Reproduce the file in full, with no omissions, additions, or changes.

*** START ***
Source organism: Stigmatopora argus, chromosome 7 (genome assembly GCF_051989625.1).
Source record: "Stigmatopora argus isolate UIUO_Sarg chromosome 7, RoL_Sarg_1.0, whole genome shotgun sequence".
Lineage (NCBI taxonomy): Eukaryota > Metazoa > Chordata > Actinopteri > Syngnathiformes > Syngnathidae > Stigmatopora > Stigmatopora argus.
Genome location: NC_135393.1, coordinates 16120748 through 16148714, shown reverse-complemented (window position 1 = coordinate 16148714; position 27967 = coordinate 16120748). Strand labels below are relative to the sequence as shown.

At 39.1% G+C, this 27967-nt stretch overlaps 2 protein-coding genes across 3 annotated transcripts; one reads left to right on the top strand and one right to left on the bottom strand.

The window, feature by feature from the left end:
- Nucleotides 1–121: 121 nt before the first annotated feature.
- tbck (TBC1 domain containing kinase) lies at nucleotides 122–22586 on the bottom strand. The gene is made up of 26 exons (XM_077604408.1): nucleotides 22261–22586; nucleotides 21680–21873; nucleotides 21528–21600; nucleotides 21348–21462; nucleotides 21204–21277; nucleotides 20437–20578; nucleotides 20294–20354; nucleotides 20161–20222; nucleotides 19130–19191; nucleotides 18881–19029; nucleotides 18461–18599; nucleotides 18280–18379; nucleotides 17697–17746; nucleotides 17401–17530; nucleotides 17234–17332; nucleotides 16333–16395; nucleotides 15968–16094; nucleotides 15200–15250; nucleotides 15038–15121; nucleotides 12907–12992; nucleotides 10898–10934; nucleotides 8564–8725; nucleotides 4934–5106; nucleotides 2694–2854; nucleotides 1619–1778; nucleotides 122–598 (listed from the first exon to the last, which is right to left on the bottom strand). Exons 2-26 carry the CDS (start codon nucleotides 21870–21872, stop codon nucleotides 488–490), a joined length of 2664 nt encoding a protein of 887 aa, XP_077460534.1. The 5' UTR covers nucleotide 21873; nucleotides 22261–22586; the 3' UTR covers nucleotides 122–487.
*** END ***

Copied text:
Source organism: Stigmatopora argus, chromosome 7 (genome assembly GCF_051989625.1).
Source record: "Stigmatopora argus isolate UIUO_Sarg chromosome 7, RoL_Sarg_1.0, whole genome shotgun sequence".
Lineage (NCBI taxonomy): Eukaryota > Metazoa > Chordata > Actinopteri > Syngnathiformes > Syngnathidae > Stigmatopora > Stigmatopora argus.
Genome location: NC_135393.1, coordinates 16120748 through 16148714, shown reverse-complemented (window position 1 = coordinate 16148714; position 27967 = coordinate 16120748). Strand labels below are relative to the sequence as shown.

At 39.1% G+C, this 27967-nt stretch overlaps 2 protein-coding genes across 3 annotated transcripts; one reads left to right on the top strand and one right to left on the bottom strand.

The window, feature by feature from the left end:
- Nucleotides 1–121: 121 nt before the first annotated feature.
- tbck (TBC1 domain containing kinase) lies at nucleotides 122–22586 on the bottom strand. The gene is made up of 26 exons (XM_077604408.1): nucleotides 22261–22586; nucleotides 21680–21873; nucleotides 21528–21600; nucleotides 21348–21462; nucleotides 21204–21277; nucleotides 20437–20578; nucleotides 20294–20354; nucleotides 20161–20222; nucleotides 19130–19191; nucleotides 18881–19029; nucleotides 18461–18599; nucleotides 18280–18379; nucleotides 17697–17746; nucleotides 17401–17530; nucleotides 17234–17332; nucleotides 16333–16395; nucleotides 15968–16094; nucleotides 15200–15250; nucleotides 15038–15121; nucleotides 12907–12992; nucleotides 10898–10934; nucleotides 8564–8725; nucleotides 4934–5106; nucleotides 2694–2854; nucleotides 1619–1778; nucleotides 122–598 (listed from the first exon to the last, which is right to left on the bottom strand). Exons 2-26 carry the CDS (start codon nucleotides 21870–21872, stop codon nucleotides 488–490), a joined length of 2664 nt encoding a protein of 887 aa, XP_077460534.1. The 5' UTR covers nucleotide 21873; nucleotides 22261–22586; the 3' UTR covers nucleotides 122–487.